Ökobilanzen Nützlich für die Laubholzwirtschaft

Holz-Zentralblatt | Freitag, 6 Dezember 2019 | nummer 49

Akteure der Laubholzwirtschaft aus Europa und einzelne auch von anderen Kontinenten trafen sich am 20. und 21. November in Berlin zu zwei Konferenzen: zur Europäischen Konferenz der Sustainable Tropical Timber Coalition (STTC) und zur “International Hardwood Conference- IHC”. Es gab Überschneidungen bei Teilnehmern, Referenten und Fragestellungen. Eines der durchgehenden Themen war die bessere Positionierung der Branche und ihrer Produkte. In der Öffentlichkeit beobachtet die Branche gegenüber sich selbst und gegenüber Laubholzprodukten viel Unwissenheit, Unsicherheit, Skepsis und teilweise auch Ablehnung. Gleichzeitig hält die Branche jedoch ihr eigenes Tun und ihre Produkte für vorbildlich.

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Unlocking Sustainable Tropical Timber Market Growth Through Data

Between 25% and 32% of the primary tropical timber imported into the EU28 was exposed to sustainable timber certification, reveals the latest Probos and GTF Tropical Timber Market Data report. There exist great room for improvement and this number demands decisive action by all stakeholders.

The  seven main importing countries (Belgium, France, The Netherlands, Italy, United Kingdom, Germany and Spain) together represent approximately 90% of the EU28 primary tropical timber product import. The concentration of imports in these seven countries provides a strong lever for change. A rapid shift towards sustainable timber could have wide-ranging consequences for the world’s tropical forests.

If the EU28 sourced 100% verified sustainable, it could positively impact an additional 11.7 to 13.4 million hectares of tropical forest. Based on the assumption that certification will prevent premature re-entry logging in the areas it covers, the EU trade in certified tropical timber has the potential to mitigate 55 to 88 million metric tons CO2 a year.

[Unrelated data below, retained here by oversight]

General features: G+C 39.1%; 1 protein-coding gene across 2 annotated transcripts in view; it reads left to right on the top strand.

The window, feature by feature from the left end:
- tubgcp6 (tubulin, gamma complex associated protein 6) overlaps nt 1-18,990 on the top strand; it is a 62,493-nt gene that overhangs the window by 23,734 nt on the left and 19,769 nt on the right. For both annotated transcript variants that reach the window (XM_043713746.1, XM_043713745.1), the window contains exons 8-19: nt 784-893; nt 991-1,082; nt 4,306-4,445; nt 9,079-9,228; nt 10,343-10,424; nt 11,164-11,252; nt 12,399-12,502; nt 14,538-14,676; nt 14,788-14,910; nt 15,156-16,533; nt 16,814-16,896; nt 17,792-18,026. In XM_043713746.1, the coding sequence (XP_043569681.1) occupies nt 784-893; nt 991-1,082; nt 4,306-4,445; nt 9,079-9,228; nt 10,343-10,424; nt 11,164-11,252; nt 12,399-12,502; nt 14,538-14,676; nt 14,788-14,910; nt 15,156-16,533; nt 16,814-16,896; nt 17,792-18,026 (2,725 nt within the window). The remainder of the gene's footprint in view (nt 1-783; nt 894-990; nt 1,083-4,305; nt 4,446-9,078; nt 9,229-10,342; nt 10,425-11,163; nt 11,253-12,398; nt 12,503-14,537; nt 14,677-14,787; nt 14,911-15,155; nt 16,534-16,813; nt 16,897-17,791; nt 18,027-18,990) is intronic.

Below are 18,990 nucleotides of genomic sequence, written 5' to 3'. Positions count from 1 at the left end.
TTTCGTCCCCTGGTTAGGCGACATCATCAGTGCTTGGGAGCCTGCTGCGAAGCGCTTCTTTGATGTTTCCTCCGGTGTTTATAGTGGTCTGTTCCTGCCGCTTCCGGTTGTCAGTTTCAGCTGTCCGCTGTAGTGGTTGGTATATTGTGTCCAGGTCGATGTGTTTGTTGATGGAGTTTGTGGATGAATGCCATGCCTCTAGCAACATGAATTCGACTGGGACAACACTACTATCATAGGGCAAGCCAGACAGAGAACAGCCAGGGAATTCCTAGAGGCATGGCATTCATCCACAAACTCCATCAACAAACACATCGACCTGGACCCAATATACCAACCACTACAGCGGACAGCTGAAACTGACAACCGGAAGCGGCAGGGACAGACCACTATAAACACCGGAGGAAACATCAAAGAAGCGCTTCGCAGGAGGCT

In order to achieve the above impacts and beyond, NGOs, governments, and the private sector in EU timber importing countries not only need to commit to 100% sourcing of verified sustainable tropical timber but also promote the use of sustainable tropical timber as a material, and encourage market growth. We ask civil society and knowledge institutions to support countering the narrative that all timber is not sustainable and to encourage countries with low sustainable sourcing rates to prioritize sustainability. European governments must address sustainable tropical timber in their procurement policies and enhance EUTR enforcement. And all of Europe must continue to work in partnership with key supplier countries and increase international cooperation with other emerging economies. The private sector must drive increases in demand. Buyers must increase purchases, promote sustainable timber to customers, and ensure that the benefits and sustainability of products that bear labels like FSC and PEFC are communicated. All stakeholders’ contributions and collaboration are necessary to generate quality monitoring information – greater industry involvement and transparency will allow to develop powerful and specific solutions to growing sustainable tropical timber imports.

It is only through intensified European ambitions and joint public-private actions that we will have the chance to protect and restore tropical forests. Thus, in line with the release of the latest EU Communication (2019) on Stepping up EU Action to Protect and Restore the World’s Forests, we urge the top importing and consuming countries in EU to recommit to 100% sustainable tropical timber.

Green supply chain network launches at Shanghai Forum

The creation of an international, pan-industry coalition to enhance forests’ multiple values and drive forest and timber sector legality and sustainability was agreed at the recent forum, Together Towards Global Green Supply Chains. Another outcome of the Shanghai meeting was a cooperative agreement between organisations representing Asian and European businesses active in the Gabon forest sector.

The forum drew a 350-strong audience from around the world, including major operations in the tropical timber products industry and trade. It was co-organised by the International Tropical Timber Organisation (ITTO), China Timber and Wood Products Distribution Association (CTWPDA), the International Tropical Timber Technical Association (ATIBT), and China’s Center for International Forest Products Trade/National Forestry and Grassland Administration (CINFT/NFGA).

Speakers said the world is facing unparalleled environmental risks and challenges. Forests were both threatened by climate change and wider environmental degradation, and at the same time held potential solutions for both. They needed protection and the forestry and timber sectors could be key to delivering it.